He closely examines the innovations of David Levin at the KIPP (Knowledge is Power Program), a charter school founded in 1999 in the South Bronx. Here, through a focused program of “high intensity teaching” and “character education,” the first graduates graduated from high school in record numbers, only to flounder a little in college.
After studying the life pathways of KIPP graduates, Levin found that the ones with grit and resilience fared better than the more academically gifted. That led to changes specifically designed to boost “performance character” using a “grit index,” a “C.P.A.” (character point average) report grades, and related resilience-building activities.
Further important insights were gleaned from Dominic Randolph’s Riverdale Country School, a prestigious Bronx private school at the other end of the spectrum. Leery about the KIPP model of “charter metrics,” Randolph adopted a more nuanced approach, better suited to rather privileged kids and totally engaged “helicopter” parents. Based upon Martin Seligman’s philosophy of “learned optimism,” he adjusted the progressive “CARE 2.0” formula (Be Good, Avoid Gossip, Respect Others) into a more “performance character” model, striking more of a balance than at the KIPP academy. That way, Randolph embraced “performance character” development with traditional “moral character education “ espoused in such schools.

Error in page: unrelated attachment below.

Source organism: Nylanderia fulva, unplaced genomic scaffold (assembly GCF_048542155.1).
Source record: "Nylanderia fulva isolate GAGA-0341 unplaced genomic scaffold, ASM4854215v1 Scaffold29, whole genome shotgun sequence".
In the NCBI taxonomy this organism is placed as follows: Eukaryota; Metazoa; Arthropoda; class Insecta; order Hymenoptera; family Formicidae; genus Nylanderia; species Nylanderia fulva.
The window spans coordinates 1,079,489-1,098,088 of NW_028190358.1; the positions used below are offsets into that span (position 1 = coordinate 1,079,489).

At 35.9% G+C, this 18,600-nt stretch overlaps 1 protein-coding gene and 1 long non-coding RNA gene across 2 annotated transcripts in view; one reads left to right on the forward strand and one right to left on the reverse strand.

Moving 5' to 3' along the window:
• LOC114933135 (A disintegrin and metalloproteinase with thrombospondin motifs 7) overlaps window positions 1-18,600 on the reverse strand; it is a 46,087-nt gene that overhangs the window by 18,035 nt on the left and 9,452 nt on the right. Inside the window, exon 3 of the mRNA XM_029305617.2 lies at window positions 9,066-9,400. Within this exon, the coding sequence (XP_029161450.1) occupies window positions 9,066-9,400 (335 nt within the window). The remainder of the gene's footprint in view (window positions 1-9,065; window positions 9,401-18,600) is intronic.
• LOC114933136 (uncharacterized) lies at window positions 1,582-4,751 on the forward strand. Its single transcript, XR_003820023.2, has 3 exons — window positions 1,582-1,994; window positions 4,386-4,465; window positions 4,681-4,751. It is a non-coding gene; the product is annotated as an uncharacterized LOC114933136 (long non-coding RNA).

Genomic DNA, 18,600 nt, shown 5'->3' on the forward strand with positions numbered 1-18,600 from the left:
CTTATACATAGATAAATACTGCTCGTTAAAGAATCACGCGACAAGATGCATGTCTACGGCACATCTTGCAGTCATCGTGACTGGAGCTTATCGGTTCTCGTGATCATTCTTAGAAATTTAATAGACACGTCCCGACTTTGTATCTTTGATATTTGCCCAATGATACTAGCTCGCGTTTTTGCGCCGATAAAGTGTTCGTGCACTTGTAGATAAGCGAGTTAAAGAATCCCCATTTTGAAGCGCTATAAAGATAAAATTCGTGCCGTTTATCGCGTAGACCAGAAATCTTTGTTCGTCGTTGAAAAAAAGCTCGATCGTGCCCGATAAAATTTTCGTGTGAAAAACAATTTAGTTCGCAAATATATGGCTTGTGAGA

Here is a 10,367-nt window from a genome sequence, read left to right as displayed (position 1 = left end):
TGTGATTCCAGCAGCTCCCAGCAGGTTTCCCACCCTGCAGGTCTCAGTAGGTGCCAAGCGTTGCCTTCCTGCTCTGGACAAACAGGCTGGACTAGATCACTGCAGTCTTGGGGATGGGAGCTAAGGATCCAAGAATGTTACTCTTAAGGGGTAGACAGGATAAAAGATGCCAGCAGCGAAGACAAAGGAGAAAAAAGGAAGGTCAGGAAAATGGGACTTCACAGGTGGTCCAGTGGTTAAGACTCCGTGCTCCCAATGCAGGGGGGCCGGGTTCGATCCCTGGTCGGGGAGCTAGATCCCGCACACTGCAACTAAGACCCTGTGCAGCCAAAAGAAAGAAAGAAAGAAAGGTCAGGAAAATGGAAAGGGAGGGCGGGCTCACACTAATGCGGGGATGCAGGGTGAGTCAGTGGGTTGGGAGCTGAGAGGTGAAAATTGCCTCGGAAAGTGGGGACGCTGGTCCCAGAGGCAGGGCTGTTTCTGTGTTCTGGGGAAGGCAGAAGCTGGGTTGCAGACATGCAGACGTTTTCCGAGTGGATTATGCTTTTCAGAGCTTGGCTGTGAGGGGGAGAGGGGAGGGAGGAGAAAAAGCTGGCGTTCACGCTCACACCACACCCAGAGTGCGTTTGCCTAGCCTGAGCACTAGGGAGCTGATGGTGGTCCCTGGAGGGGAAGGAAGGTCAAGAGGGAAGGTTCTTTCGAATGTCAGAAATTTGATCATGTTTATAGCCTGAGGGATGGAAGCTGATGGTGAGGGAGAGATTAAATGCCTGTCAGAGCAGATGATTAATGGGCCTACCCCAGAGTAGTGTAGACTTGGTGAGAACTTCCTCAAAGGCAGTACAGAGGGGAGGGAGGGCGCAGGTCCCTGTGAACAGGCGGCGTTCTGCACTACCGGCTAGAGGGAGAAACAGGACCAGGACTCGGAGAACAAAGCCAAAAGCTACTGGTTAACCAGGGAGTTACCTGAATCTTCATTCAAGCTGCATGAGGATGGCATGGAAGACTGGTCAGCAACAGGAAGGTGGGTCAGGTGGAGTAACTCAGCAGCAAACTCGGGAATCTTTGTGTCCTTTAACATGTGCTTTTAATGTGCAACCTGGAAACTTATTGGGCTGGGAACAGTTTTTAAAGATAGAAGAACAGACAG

American educational “progressives” are attracted to Paul Tough`s How to Succeed because of its critical perspective on standardized testing and its advocacy of early learning, beginning in the pre-school years. Once again, we see how important American charter schools and even forward-looking private schools are in initiating an “incubating` the most stimulating ideas in North American school reform.
Bold and innovative schools like KIPP South Bronx Academy and brave private school leaders are venturing into areas rarely ever explored in regular public schools. Vocal Canadian public school defenders should think again before rejecting truly innovative ideas and manning the barricades to resist genuine alternative schools and programs in Nova Scotia and other inwardly-focused Canadian provincial systems. That is why this book is well worth reading.
Tough`s How Children Succeed is really a book for innovative educators and parents interested in `big ideas` and real change. It`s also the flavour of the season in public education, so it will likely also be mined by `systematizers` for insights and examples that support preconceived notions about what`s best for today`s students.
Will Paul Tough’s How Children Succeed be the wake-up call we need, alerting us to the blind spots in current North American education reform? Should schools be focusing on raising the bar instead of addressing the glaring learning deficits in students? Would a reform initiative aimed at developing “performance character” serve all students better? Have we been missing the significance of “grit” in improving our students’ life chances?